LEL Flash | Issue: May 2016

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Issue: May 2016

Special Feature

Benefits and Limits of Videotaping Your Own Depositions

Emily Nugent practices employment law in Oakland and believes every deposition deserves to be its own movie.

Increasingly, attorneys are choosing to videotape depositions themselves rather than hiring an outside vendor. The main impetus for attorneys to videotape the depositions they take is to save on costs, but that benefit potentially flows to opposing counsel too, who get to obtain their witnesses' deposition videos directly from the DIY attorney at little to no cost instead of having to pay the standard fees charged by a "professional" videographer. Despite this cost benefit, some opposing counsel still object to an attorney taking a deposition while simultaneously acting as the videographer or having another member of her firm tape it. To what extent are these objections valid? Does federal law limit the ability of attorneys to videotape depositions in house?author photo

In California where I practice, the civil procedure rules are clear. There are few proscriptions on attorneys videotaping depositions they take, or having a member of their firm do it, so long as the operator of the video recording devices is competent to set up and operate the equipment. The only three caveats in California prohibiting an attorney, or an employee of the attorney's firm, from simultaneously taking and videoing a deposition are: if the deponent is testifying as an expert; if the deponent is a treating or consulting physician; or, if the videographer is also the deposition officer, i.e., the court reporter. Not many, or any, firms employ in-house stenographers, so it is difficult to imagine the latter scenario, but the California rules contemplate the scenario anyway.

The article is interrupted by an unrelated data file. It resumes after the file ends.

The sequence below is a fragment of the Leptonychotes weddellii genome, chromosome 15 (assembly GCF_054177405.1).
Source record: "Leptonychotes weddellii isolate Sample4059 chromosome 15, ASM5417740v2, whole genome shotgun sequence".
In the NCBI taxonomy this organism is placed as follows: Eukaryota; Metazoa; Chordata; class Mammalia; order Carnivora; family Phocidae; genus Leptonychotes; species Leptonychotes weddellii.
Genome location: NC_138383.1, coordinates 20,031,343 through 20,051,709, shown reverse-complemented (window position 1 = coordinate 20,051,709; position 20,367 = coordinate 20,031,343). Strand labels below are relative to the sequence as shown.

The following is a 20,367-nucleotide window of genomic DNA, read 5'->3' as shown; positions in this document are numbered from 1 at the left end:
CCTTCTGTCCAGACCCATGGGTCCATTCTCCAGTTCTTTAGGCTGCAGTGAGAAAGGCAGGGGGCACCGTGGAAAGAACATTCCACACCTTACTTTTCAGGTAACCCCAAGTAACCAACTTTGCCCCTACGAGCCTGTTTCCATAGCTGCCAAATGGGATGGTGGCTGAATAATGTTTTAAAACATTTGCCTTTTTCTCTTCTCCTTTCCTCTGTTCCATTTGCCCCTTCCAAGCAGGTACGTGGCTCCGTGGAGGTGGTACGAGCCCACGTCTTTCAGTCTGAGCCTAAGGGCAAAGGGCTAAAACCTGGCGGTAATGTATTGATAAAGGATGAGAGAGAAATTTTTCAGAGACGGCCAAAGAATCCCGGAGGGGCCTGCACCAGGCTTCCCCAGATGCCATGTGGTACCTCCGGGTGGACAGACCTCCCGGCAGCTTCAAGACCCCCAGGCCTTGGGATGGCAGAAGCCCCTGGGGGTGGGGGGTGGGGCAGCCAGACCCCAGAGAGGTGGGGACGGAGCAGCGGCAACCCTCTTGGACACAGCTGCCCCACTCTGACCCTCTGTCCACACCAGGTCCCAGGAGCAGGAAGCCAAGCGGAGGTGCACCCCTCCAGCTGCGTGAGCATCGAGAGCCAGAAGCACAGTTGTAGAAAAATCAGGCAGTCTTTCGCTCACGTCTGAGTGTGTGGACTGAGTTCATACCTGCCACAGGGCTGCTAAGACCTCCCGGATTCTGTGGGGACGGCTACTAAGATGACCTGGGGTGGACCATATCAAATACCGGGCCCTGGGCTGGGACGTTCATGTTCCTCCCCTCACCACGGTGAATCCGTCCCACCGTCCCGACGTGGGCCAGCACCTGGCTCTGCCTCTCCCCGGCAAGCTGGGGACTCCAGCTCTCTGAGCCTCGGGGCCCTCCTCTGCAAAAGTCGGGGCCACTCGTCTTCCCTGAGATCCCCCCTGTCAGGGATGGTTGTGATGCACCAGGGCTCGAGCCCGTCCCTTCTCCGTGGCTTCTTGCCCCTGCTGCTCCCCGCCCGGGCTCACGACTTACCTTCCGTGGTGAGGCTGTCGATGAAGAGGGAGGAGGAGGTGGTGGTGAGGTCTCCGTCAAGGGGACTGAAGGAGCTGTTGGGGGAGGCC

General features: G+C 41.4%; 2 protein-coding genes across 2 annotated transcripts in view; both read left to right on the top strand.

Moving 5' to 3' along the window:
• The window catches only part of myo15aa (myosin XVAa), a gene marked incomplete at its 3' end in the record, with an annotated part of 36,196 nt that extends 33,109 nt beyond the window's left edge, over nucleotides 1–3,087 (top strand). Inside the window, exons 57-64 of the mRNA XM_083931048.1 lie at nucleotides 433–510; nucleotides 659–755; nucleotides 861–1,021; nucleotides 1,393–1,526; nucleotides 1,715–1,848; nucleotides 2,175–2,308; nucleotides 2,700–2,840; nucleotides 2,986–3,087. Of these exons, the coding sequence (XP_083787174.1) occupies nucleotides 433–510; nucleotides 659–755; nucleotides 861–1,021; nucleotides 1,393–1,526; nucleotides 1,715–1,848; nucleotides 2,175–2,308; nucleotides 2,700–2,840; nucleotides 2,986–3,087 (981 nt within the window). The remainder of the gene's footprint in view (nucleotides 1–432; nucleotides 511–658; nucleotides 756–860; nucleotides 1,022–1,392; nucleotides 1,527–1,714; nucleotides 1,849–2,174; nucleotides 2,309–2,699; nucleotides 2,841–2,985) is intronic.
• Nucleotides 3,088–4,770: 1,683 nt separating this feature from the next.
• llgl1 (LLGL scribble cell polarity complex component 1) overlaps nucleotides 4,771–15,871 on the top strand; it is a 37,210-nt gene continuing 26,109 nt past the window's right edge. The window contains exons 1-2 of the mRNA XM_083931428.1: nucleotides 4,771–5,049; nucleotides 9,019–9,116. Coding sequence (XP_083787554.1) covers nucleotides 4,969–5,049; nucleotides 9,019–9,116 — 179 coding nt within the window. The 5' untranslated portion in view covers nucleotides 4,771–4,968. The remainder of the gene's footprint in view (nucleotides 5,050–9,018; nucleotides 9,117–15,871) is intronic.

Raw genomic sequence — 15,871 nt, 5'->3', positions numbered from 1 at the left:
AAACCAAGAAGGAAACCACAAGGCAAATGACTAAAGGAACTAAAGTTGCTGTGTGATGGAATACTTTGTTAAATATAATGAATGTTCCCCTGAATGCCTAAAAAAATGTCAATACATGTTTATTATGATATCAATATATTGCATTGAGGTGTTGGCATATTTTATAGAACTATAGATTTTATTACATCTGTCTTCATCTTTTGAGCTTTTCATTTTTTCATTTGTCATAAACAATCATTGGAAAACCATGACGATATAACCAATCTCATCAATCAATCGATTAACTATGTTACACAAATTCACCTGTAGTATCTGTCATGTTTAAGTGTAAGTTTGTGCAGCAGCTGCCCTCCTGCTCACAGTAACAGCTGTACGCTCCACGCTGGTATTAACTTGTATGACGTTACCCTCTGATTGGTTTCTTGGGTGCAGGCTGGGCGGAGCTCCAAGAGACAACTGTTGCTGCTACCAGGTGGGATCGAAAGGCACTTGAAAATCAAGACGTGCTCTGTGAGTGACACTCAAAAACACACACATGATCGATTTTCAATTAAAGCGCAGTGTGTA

On its face, the FRCP is murkier when it comes to an attorney's right to simultaneously take a deposition and operate the video equipment. Several cases though, beginning with Ott v. The Stipe Law Firm, 169 F.R.D. 380 (E.D. Okla. 1996), have clarified the circumstances when it is allowed, and provide helpful guidance to eliminate acrimony and encourage collegiality around the issue.

First the rules: FRCP 30(b)(3) expressly authorizes that deposition testimony "may be recorded by audio, audiovisual or stenographic means."  The party taking the deposition can therefore record the deposition using any one or more of those methods, so long as the party notices it properly. Most attorneys who videotape the depositions they take do so in addition to recording the depositions stenographically.  Interestingly, the rules do not preclude a party from only recording a deposition by video. However, in that case, an attorney, or someone from her firm, may not operate the video equipment. This is because depositions under FRCP 28(a)(1)(A) must be conducted before "an officer authorized to administer oaths either by federal law or by the law in the place of examination." According to FRCP 28(c), the deposition officer may not be "a person who is any party's relative, employee, or attorney; who is related to or employed by any party's attorney; or who is financially interested in the action."